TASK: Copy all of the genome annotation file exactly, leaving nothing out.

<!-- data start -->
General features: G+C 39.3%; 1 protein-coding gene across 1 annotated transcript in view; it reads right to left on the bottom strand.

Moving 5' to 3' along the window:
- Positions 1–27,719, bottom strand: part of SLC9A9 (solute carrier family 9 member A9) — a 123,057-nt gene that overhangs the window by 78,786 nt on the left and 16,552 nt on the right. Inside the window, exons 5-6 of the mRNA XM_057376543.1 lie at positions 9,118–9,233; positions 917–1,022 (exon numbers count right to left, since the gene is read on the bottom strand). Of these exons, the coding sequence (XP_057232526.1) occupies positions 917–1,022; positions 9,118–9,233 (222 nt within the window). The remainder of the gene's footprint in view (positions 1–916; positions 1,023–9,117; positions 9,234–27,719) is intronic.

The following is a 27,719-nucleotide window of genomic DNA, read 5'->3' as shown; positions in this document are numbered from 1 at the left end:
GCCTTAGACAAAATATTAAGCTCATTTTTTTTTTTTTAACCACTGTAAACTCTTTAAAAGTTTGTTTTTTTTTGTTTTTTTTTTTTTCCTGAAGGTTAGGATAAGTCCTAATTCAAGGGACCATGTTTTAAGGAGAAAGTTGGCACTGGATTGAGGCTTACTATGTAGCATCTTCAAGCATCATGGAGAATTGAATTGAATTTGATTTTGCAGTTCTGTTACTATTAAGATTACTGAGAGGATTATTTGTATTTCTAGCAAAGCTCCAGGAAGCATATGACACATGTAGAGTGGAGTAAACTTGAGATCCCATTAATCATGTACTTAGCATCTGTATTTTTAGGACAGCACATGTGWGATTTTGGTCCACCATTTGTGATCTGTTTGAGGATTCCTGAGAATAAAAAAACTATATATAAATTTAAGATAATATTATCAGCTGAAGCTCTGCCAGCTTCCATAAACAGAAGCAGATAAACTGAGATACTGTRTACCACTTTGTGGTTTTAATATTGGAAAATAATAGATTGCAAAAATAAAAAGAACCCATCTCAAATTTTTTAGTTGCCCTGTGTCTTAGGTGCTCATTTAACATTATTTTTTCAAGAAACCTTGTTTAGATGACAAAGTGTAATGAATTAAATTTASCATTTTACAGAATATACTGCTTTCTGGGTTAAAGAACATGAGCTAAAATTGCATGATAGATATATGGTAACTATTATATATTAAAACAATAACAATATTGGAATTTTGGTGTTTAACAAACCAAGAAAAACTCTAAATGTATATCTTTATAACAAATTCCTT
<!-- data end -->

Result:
General features: G+C 39.3%; 1 protein-coding gene across 1 annotated transcript in view; it reads right to left on the bottom strand.

Moving 5' to 3' along the window:
- Positions 1–27,719, bottom strand: part of SLC9A9 (solute carrier family 9 member A9) — a 123,057-nt gene that overhangs the window by 78,786 nt on the left and 16,552 nt on the right. Inside the window, exons 5-6 of the mRNA XM_057376543.1 lie at positions 9,118–9,233; positions 917–1,022 (exon numbers count right to left, since the gene is read on the bottom strand). Of these exons, the coding sequence (XP_057232526.1) occupies positions 917–1,022; positions 9,118–9,233 (222 nt within the window). The remainder of the gene's footprint in view (positions 1–916; positions 1,023–9,117; positions 9,234–27,719) is intronic.

The following is a 27,719-nucleotide window of genomic DNA, read 5'->3' as shown; positions in this document are numbered from 1 at the left end:
GCCTTAGACAAAATATTAAGCTCATTTTTTTTTTTTTAACCACTGTAAACTCTTTAAAAGTTTGTTTTTTTTTGTTTTTTTTTTTTTCCTGAAGGTTAGGATAAGTCCTAATTCAAGGGACCATGTTTTAAGGAGAAAGTTGGCACTGGATTGAGGCTTACTATGTAGCATCTTCAAGCATCATGGAGAATTGAATTGAATTTGATTTTGCAGTTCTGTTACTATTAAGATTACTGAGAGGATTATTTGTATTTCTAGCAAAGCTCCAGGAAGCATATGACACATGTAGAGTGGAGTAAACTTGAGATCCCATTAATCATGTACTTAGCATCTGTATTTTTAGGACAGCACATGTGWGATTTTGGTCCACCATTTGTGATCTGTTTGAGGATTCCTGAGAATAAAAAAACTATATATAAATTTAAGATAATATTATCAGCTGAAGCTCTGCCAGCTTCCATAAACAGAAGCAGATAAACTGAGATACTGTRTACCACTTTGTGGTTTTAATATTGGAAAATAATAGATTGCAAAAATAAAAAGAACCCATCTCAAATTTTTTAGTTGCCCTGTGTCTTAGGTGCTCATTTAACATTATTTTTTCAAGAAACCTTGTTTAGATGACAAAGTGTAATGAATTAAATTTASCATTTTACAGAATATACTGCTTTCTGGGTTAAAGAACATGAGCTAAAATTGCATGATAGATATATGGTAACTATTATATATTAAAACAATAACAATATTGGAATTTTGGTGTTTAACAAACCAAGAAAAACTCTAAATGTATATCTTTATAACAAATTCCTT